6. Jeyaraj PR, Samuel Nadar ER. Computer-assisted
medical image classification for early diagnosis of
oral cancer employing deep learning algorithm. J
Cancer Res Clin Oncol. 2019;145(4):829-37. doi:
7. Davey CJ, Slade SV, Shickle D. A proposed minimum
data set for international primary care optometry: a
modified Delphi study. Ophthalmic Physiol Opt.
2017;37(4):428-39. doi: 10.1111/opo.12372.
8. Zahmatkeshan M, Farjam M, Mohammadzadeh N,
Noori T, Karbasi Z, Mahmoudvand Z, et al. Design
of infertility monitoring system: Minimum data set
approach. J Med Life. 2019;12(1):56. doi: 10.25122/
9. Ahmadi M, Alipour J, Mohammadi A, Khorami F.
Development a minimum data set of the information
management system for burns. Burns.
2015;41(5):1092-9. doi: 10.1016/j.burns.2014.12.009.
10. Hornby K, Shemie SD, Appleby A, Dodd N, Gill J,
Kim J, et al. Development of a national minimum
data set to monitor deceased organ donation
performance in Canada. Can J Anaesth. 2019;66(4):
422-31. doi: 10.1007/s12630-018-01290-8.
11. Sheykhotayefeh M, Safdari R, Ghazisaeedi M,
Khademi SH, Seyed Farajolah SS, Maserat E, et al.
Development of a minimum data set (MDS) for Csection
anesthesia information management system
(AIMS). Anesth Pain Med. 2017;7(2):e44132. doi:
12. Stone E, Rankin N, Phillips J, Fong K, Currow DC,
Miller A, et al. Consensus minimum data set for lung
cancer multidisciplinary teams: Results of a Delphi
process. Respirology. 2018;23(10):927-34. doi:
13. Schaller M, Hackl WO, Ianosi B, Ammenwerth E.
Towards a systematic construction of a minimum data
set for delirium to support secondary use of clinical
routine data. Stud Health Technol Inform. 2019;264:
1026-30. doi: 10.3233/SHTI190380.
14. Safdari R, Ghazi Saeedi M, Masoumi-Asl H, Rezaei-
Hachesu P, Mirnia K, Mohammadzadeh N, et al.
National minimum data set for antimicrobial resistance
management: Toward global surveillance system. Iran
J Med Sci. 2018;43(5):494-505.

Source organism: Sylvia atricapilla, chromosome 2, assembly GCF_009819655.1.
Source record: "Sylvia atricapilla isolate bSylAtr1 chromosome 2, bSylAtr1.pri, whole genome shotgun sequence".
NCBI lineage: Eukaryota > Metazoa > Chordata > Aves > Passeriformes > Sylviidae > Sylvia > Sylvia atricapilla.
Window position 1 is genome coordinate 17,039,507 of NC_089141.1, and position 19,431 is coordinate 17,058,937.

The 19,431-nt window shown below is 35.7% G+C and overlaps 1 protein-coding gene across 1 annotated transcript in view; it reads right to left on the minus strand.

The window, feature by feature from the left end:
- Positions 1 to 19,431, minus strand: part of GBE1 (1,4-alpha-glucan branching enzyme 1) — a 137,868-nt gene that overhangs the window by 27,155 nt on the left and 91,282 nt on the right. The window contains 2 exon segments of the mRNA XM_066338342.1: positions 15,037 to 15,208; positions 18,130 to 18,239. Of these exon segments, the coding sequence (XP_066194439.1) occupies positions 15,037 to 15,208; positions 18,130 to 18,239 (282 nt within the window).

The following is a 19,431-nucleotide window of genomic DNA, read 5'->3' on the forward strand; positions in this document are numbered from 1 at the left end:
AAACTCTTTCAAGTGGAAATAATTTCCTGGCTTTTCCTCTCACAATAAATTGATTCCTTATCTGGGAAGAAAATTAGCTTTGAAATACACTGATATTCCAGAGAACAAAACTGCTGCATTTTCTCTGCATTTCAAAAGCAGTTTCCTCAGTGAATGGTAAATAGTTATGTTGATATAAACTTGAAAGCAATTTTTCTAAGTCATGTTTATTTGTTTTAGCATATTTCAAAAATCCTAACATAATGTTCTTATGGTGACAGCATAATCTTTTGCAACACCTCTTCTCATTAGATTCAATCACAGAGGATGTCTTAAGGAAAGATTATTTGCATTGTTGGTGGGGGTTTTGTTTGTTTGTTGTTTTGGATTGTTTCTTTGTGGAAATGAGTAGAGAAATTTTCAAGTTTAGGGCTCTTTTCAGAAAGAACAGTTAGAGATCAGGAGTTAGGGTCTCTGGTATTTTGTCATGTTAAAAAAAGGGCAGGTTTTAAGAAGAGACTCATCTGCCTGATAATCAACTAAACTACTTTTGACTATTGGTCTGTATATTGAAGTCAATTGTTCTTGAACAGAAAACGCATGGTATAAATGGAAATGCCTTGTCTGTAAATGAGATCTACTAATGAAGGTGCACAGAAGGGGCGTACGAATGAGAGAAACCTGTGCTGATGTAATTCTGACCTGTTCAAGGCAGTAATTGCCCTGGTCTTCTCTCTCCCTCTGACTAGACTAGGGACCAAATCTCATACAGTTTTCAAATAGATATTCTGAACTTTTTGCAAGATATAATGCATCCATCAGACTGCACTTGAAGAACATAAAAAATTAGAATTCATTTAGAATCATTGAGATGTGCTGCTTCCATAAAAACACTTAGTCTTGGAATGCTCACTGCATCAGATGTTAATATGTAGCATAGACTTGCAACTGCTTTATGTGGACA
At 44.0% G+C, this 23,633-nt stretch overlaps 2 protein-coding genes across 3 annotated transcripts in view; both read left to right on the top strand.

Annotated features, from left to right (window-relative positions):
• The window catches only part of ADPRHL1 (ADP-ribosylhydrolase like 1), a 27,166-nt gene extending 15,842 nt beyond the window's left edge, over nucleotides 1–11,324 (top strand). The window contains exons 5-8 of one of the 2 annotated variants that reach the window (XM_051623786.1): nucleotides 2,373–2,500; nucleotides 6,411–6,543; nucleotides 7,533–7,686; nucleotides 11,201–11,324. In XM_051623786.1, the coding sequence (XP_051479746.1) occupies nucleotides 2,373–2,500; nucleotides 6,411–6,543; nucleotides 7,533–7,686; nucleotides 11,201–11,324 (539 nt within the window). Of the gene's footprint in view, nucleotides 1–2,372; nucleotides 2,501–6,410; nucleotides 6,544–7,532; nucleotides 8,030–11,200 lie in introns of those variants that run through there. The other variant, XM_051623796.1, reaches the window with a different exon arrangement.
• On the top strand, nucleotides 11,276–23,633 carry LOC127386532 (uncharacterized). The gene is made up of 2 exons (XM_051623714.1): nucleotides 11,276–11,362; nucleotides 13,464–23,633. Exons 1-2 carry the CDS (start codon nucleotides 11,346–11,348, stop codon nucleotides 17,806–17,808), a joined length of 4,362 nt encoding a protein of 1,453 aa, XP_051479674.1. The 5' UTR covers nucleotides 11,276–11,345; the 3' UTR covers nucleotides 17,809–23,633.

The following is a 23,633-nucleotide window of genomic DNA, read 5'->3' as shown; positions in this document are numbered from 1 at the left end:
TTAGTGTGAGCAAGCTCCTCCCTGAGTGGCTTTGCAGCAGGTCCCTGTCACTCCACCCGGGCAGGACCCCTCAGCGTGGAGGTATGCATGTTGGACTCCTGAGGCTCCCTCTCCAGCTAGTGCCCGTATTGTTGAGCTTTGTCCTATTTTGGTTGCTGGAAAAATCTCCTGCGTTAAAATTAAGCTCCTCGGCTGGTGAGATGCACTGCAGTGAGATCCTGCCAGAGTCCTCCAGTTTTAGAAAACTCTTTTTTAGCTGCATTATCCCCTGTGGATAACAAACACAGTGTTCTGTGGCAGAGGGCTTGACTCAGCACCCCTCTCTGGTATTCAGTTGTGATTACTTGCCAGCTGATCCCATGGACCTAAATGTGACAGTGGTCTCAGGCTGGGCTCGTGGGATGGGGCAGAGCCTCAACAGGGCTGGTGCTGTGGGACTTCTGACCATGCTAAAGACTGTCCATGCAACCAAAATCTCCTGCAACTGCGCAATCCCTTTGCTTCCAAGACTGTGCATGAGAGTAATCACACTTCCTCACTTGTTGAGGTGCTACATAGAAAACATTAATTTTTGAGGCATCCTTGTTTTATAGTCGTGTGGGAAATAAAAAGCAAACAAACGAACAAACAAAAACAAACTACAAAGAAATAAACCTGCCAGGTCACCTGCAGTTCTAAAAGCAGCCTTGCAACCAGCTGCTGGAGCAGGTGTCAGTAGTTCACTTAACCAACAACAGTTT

15. Damanabi S, Abdolnejad S, Karimi G. Suggested
minimum data Set for speech therapy centers affiliated
to Tabriz University of Medical Sciences. Acta
Informatica Medica. 2015;23(4):243. doi: 10.5455/aim.
16. Kalankesh LR, Dastgiri S, Rafeey M, Rasouli N,
Vahedi L. Minimum data set for cystic fibrosis registry:
a case study in Iran. Acta Informatica Medica. 2015;
23(1):18. doi: 10.5455/aim.2015.23.18-21.
17. Hajesmaeel-Gohari S, Bahaadinbeigy K, Tajoddini S,
R Niakan Kalhori S. Minimum data set development
for a drug poisoning registry system. Digit Health.
2019;5:2055207619897155. doi: 10.1177/20552076
18. Jafar AJN, Sergeant JC, Lecky F. What is the interrater
agreement of injury classification using the WHO
minimum data set for emergency medical teams?
Emerg Med J. 2020;37(2):58-64. doi: 10.1136/
19. Sanson G, Alvaro R, Cocchieri A, Vellone E, Welton
J, Maurici M, et al. Nursing diagnoses, interventions,
and activities as described by a nursing minimum data
set: a prospective study in an oncology hospital setting.
Cancer Nurs. 2019;42(2):E39-E47. doi: 10.1097/NCC.
20. Hoben M, Poss JW, Norton PG, Estabrooks CA.
Oral/dental items in the resident assessment instrument–
minimum data set 2.0 lack validity: results of a
retrospective, longitudinal validation study. Popul